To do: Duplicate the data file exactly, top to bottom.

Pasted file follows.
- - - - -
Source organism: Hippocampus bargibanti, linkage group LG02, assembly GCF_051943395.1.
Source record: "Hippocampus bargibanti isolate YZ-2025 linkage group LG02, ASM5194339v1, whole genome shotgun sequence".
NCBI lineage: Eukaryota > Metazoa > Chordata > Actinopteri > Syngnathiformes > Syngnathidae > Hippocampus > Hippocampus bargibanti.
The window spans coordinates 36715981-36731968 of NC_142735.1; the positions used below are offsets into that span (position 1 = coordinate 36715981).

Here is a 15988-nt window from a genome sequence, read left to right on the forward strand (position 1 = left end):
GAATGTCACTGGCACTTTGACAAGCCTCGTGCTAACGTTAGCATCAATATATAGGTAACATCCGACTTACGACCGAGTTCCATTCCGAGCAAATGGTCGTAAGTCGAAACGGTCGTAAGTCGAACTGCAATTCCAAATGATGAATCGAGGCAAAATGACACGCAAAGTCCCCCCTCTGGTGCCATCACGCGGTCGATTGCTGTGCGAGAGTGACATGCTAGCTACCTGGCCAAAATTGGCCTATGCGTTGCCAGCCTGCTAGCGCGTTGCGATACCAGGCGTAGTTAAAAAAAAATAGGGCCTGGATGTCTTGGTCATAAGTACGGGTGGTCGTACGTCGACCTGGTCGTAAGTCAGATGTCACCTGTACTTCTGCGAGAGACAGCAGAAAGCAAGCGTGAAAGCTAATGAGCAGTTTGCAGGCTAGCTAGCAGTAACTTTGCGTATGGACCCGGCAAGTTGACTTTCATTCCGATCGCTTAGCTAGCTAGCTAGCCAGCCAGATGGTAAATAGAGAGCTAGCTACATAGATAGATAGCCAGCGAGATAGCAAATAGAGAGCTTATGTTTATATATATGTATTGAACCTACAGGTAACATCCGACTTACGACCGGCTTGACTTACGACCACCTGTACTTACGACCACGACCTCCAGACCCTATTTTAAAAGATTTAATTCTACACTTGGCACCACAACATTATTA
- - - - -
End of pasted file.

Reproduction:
Source organism: Hippocampus bargibanti, linkage group LG02, assembly GCF_051943395.1.
Source record: "Hippocampus bargibanti isolate YZ-2025 linkage group LG02, ASM5194339v1, whole genome shotgun sequence".
NCBI lineage: Eukaryota > Metazoa > Chordata > Actinopteri > Syngnathiformes > Syngnathidae > Hippocampus > Hippocampus bargibanti.
The window spans coordinates 36715981-36731968 of NC_142735.1; the positions used below are offsets into that span (position 1 = coordinate 36715981).

Here is a 15988-nt window from a genome sequence, read left to right on the forward strand (position 1 = left end):
GAATGTCACTGGCACTTTGACAAGCCTCGTGCTAACGTTAGCATCAATATATAGGTAACATCCGACTTACGACCGAGTTCCATTCCGAGCAAATGGTCGTAAGTCGAAACGGTCGTAAGTCGAACTGCAATTCCAAATGATGAATCGAGGCAAAATGACACGCAAAGTCCCCCCTCTGGTGCCATCACGCGGTCGATTGCTGTGCGAGAGTGACATGCTAGCTACCTGGCCAAAATTGGCCTATGCGTTGCCAGCCTGCTAGCGCGTTGCGATACCAGGCGTAGTTAAAAAAAAATAGGGCCTGGATGTCTTGGTCATAAGTACGGGTGGTCGTACGTCGACCTGGTCGTAAGTCAGATGTCACCTGTACTTCTGCGAGAGACAGCAGAAAGCAAGCGTGAAAGCTAATGAGCAGTTTGCAGGCTAGCTAGCAGTAACTTTGCGTATGGACCCGGCAAGTTGACTTTCATTCCGATCGCTTAGCTAGCTAGCTAGCCAGCCAGATGGTAAATAGAGAGCTAGCTACATAGATAGATAGCCAGCGAGATAGCAAATAGAGAGCTTATGTTTATATATATGTATTGAACCTACAGGTAACATCCGACTTACGACCGGCTTGACTTACGACCACCTGTACTTACGACCACGACCTCCAGACCCTATTTTAAAAGATTTAATTCTACACTTGGCACCACAACATTATTA